Until there is a reliable vaccination for the virus (estimated to be 12-24 months), we should assume that many people would be wary of public gatherings of any type. It will probably be well into 2021 before large-scale physical worship attendance becomes the norm.

Churches have proven themselves imaginative and resilient.

We have learned so much so quickly! We discovered that we can connect with a wider range of church members than we thought possible, provided we are willing to go to them on a regular basis and in multiple formats via the internet. If we have learned this much in five weeks, what will we know five months from now? Our resilience and imagination are encouraging.

Digital church is here to stay.

Because so many churches have gone online for the first time and everyone has made digital their default, the long debate about whether online church is ‘real’ or not is settled. And even if it’s not settled theologically (a few still have questions and objections and always will), it is settled practically.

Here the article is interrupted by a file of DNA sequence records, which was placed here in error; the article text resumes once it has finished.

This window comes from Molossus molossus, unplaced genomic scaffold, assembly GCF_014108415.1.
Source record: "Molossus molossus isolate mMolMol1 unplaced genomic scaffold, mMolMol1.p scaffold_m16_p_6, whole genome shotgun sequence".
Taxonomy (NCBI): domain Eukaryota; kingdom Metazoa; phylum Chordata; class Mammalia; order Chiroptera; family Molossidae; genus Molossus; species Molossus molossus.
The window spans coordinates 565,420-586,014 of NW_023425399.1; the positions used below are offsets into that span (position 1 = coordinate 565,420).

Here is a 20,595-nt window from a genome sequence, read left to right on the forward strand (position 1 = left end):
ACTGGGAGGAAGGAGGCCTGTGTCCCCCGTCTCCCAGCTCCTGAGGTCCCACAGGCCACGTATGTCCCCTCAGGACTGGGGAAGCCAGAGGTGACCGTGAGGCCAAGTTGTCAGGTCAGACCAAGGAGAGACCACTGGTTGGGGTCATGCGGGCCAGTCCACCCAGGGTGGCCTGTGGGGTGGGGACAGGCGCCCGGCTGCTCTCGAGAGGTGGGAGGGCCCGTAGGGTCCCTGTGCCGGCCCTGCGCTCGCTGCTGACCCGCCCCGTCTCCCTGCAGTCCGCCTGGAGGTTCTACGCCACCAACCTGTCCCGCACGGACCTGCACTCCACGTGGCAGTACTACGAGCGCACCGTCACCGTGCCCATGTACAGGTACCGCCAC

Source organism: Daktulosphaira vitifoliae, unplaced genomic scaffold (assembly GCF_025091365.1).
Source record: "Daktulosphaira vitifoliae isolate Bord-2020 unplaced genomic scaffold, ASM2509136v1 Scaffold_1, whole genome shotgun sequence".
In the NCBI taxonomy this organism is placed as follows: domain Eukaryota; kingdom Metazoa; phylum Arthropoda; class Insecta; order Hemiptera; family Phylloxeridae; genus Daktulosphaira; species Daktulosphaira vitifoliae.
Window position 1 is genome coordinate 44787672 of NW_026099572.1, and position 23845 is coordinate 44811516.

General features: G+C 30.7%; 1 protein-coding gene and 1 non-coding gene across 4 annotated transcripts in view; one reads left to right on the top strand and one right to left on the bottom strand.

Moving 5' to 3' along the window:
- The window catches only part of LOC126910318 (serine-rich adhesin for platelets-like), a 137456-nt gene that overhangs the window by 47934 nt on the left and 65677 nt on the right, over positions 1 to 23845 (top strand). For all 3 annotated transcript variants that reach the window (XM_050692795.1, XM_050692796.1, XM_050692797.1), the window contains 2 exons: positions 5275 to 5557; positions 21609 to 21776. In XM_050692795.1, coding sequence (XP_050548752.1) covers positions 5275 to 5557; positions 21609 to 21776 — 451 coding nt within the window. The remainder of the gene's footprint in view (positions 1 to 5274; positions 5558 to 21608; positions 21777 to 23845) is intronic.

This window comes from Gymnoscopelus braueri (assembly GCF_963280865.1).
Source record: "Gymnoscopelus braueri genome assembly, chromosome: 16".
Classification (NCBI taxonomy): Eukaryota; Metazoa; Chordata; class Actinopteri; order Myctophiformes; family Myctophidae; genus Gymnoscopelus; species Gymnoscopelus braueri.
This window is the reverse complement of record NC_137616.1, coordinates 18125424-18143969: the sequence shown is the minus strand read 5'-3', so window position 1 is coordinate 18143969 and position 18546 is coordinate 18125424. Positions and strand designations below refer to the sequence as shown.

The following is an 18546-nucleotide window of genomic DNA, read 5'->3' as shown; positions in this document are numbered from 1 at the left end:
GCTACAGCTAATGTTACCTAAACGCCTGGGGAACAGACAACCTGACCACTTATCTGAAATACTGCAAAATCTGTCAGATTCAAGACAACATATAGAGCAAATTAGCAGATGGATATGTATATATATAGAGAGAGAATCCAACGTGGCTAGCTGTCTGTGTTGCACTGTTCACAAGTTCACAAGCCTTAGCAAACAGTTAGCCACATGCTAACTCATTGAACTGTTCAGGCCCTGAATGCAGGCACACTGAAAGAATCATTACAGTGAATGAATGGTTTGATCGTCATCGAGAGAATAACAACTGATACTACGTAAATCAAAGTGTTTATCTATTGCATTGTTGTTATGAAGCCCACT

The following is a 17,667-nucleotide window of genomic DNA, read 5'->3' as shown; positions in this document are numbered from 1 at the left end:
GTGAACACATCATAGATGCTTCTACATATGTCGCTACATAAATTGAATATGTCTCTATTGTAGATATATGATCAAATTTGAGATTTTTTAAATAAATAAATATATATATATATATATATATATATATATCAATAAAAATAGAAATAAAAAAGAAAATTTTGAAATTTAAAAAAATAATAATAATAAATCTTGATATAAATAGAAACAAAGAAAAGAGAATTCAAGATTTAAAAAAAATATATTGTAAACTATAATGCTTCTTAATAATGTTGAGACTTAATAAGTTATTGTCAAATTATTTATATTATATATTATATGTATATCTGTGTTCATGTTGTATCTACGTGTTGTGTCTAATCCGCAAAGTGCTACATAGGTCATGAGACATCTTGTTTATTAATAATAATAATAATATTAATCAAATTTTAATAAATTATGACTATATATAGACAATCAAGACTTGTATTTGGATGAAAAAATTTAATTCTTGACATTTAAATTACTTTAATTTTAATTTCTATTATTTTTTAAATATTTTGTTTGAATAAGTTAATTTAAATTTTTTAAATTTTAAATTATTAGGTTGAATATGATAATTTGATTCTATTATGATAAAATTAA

Of course physical gatherings will return with joy as restrictions lift, but to think that the world will suddenly go back to 100 percent physical when people have experienced digital is highly unlikely for a number of reasons.

  • Churches are experimenting and making digital church better. Because digital church is the only option now, churches have poured a ton of time and energy into making it better, experimenting with different formats and opportunities and really connecting with people. Many are doing a great job, and it’s only likely to get better in the upcoming months as smaller churches come online and all churches keep innovating.